Conclusion: The Code We Learn With

Conclusion: The Code We Learn With

Juan Carlos Castro (Concordia University, Canada)
DOI: 10.4018/978-1-4666-5206-4.ch024
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Abstract

This concluding chapter serves as provocation for thinking about niche online communities as not solely constituted with human actors. It examines the question of how digital code participates with and subtly shapes niche online communities. Learning online is not only a matter of interaction between humans; it also participates with and shapes the code that learns and constructs the conditions in which one learns. Digital code delivers and dictates the content we see and learns from how an individual interacts with others. It is far from egalitarian with content as it amplifies patterns and popularity, which results in homogenous experiences and thinking for users. As a result, educators, designers of online learning environments, and researchers need to take into account the role that digital code plays in the interface it creates in teaching and learning online.
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Introduction

The qualities of contemporary human communication have shifted dramatically in large part due to digital technologies. Social media is changing how we relate to one another. These changes are not in kind, but rather defined by the qualities such as speed, amplification, and the spatial nature of interaction. There is an assumption that how we communicate through social media is like any other way of interaction mediated either through text, image, or sound. However, there are unseen dynamics, controls, and forces underlying how one comes to know about another through social media. The digital interfaces, algorithms, and hardware are not static shapeless forms. Code learns human activity online and adapts. When an individual goes online she is participating with and teaching a system, which in turn shapes how she interacts, knows, and learns from others online. The purpose of this chapter is to call attention to this feature of online interaction and call for educators, researchers, and designers of online learning environments to consider carefully the role that digital code plays in learning.

Human interaction is mediated through gesture, language, image, and text. Digital mediation is no different. When we write a message to someone, post an image, or share a link through social media we are communicating. The nature of this communication is qualitatively different than more traditional forms of media communication (e.g., writing someone a letter on paper and mailing it to them). The speed in which we can communicate is now near instantaneous. We can communicate with untold numbers of individuals. Human communication is now asynchronous and ubiquitous in terms of access, interpretation, and production. These qualities are shifting the way we know and learn from others online.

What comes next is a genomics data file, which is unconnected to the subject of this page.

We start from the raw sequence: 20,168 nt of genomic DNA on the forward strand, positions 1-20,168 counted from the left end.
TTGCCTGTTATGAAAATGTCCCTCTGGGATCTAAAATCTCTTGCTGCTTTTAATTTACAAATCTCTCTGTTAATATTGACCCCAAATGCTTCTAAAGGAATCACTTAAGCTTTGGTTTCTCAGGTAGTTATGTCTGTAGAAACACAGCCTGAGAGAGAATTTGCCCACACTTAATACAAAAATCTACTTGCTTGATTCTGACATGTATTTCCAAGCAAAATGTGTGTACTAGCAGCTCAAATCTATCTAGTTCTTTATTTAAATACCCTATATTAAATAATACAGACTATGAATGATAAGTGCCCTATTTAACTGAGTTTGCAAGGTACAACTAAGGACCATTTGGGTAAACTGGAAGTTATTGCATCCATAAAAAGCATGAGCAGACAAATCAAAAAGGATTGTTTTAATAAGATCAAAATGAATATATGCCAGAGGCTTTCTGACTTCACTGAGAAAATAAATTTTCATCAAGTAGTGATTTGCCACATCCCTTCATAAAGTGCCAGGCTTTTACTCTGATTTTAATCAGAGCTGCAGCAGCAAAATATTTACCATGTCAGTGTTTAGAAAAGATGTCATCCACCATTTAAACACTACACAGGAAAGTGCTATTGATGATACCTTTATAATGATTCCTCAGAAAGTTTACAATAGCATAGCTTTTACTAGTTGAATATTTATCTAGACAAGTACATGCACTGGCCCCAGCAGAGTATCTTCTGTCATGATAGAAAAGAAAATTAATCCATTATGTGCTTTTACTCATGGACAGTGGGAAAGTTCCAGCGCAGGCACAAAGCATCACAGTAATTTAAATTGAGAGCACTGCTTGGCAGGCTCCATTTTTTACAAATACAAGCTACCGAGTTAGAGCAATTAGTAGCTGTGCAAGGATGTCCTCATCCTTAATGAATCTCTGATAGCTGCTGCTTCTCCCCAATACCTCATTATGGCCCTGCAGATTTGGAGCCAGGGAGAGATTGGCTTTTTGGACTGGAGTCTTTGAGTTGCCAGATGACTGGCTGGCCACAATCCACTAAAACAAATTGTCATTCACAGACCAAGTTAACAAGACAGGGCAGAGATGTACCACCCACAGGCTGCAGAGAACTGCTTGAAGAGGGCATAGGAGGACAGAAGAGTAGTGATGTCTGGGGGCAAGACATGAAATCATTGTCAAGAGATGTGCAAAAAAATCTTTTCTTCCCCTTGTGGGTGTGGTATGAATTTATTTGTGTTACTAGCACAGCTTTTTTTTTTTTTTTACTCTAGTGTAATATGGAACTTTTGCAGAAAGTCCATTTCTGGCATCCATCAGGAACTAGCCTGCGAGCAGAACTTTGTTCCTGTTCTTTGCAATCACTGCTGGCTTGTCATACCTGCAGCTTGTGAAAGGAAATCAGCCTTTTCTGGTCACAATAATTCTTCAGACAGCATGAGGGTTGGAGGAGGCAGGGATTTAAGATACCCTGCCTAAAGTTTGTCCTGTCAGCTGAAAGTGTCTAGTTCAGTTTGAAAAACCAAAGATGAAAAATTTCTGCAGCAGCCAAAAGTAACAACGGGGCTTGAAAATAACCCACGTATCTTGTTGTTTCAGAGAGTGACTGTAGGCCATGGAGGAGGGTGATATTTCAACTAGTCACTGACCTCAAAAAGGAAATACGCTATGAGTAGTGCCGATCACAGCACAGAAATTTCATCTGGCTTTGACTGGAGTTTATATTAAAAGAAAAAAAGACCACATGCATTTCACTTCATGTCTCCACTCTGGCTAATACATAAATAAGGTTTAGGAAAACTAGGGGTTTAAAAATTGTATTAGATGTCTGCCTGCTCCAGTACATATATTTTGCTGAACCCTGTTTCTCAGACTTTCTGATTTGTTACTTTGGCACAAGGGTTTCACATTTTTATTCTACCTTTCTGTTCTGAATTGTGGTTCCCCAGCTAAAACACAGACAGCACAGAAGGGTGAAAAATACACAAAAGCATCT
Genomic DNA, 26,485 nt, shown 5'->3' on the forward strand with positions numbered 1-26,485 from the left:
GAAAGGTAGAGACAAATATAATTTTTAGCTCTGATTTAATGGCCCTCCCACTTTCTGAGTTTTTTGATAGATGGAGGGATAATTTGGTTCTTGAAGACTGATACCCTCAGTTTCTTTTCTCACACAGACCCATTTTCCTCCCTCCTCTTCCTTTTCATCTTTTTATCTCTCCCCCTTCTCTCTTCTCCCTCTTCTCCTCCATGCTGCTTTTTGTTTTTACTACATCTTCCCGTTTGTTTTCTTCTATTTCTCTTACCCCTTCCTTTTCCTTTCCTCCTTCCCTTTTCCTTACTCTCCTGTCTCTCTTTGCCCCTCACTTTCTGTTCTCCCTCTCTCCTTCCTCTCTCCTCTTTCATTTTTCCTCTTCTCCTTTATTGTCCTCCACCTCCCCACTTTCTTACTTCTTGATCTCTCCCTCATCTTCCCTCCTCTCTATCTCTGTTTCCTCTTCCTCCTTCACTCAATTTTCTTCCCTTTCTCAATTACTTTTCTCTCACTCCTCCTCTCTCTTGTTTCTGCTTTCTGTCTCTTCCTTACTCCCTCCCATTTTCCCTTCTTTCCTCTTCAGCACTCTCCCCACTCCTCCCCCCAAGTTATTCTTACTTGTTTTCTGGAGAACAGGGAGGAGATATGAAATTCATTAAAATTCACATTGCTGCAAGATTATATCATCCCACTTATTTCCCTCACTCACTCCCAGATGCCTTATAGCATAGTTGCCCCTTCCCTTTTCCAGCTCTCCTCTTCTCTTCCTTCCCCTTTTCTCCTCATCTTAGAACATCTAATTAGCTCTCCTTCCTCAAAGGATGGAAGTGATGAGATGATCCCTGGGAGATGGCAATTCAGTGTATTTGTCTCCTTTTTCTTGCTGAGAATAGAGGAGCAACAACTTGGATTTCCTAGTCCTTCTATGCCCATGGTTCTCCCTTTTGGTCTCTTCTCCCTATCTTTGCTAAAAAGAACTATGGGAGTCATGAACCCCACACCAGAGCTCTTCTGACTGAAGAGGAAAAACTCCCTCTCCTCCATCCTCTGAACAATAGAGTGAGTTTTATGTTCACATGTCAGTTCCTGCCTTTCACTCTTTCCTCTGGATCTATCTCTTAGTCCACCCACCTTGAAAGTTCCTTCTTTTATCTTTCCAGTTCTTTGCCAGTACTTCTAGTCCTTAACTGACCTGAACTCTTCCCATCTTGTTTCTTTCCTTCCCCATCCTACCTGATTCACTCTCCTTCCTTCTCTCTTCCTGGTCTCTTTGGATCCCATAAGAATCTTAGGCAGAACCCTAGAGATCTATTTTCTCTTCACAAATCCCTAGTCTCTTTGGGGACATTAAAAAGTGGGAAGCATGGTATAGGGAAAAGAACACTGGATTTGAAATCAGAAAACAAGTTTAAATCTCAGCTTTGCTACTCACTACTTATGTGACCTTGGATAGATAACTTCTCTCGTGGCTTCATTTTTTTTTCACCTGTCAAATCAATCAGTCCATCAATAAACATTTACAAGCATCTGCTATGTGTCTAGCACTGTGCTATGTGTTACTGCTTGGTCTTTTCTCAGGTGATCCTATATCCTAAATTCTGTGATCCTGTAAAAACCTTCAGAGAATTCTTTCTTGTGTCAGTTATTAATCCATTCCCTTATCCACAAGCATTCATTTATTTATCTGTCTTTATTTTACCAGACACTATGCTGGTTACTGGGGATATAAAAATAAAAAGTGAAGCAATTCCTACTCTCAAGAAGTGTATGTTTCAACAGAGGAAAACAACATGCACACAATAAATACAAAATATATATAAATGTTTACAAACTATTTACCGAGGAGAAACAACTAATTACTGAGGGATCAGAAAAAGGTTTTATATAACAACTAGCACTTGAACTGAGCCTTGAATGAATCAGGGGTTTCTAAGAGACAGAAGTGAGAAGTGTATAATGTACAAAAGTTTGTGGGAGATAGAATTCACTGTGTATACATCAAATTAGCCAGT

When an individual goes online she learns from looking at content. Whether she scrolls through her Facebook Timeline or Twitter Feed she is presented with information from those she has chosen to follow and those that social media wishes to present to us (e.g., advertisements or promoted messages). In a recent study of the use of social media in the art classroom (Castro, 2012), participants attributed their learning as most directly impacted by the activity of looking, studying, commenting, and ‘liking’ digital artifacts such as images, texts, and videos. Specifically, they reported that having the capability to study the artworks of their peers’ anywhere and at anytime as a significant difference than in more synchronous learning environments. The digital interface of the social media platform used in this study played a critical role in delivering the images that participants were viewing and raised important questions in how that information was delivered to and interpreted by participants. Social learning is long known to be a critical feature of any learning environment and it is no different through social media. It is an assumption though that the algorithmic backbone of social media and search delivers information that is unbiased and equivalent to others’ experience of the same social media interface. Algorithms and the building blocks of code create the conditions of interaction and interface and these conditions are not universal and are not unbiased. They play a significant role in experience online.

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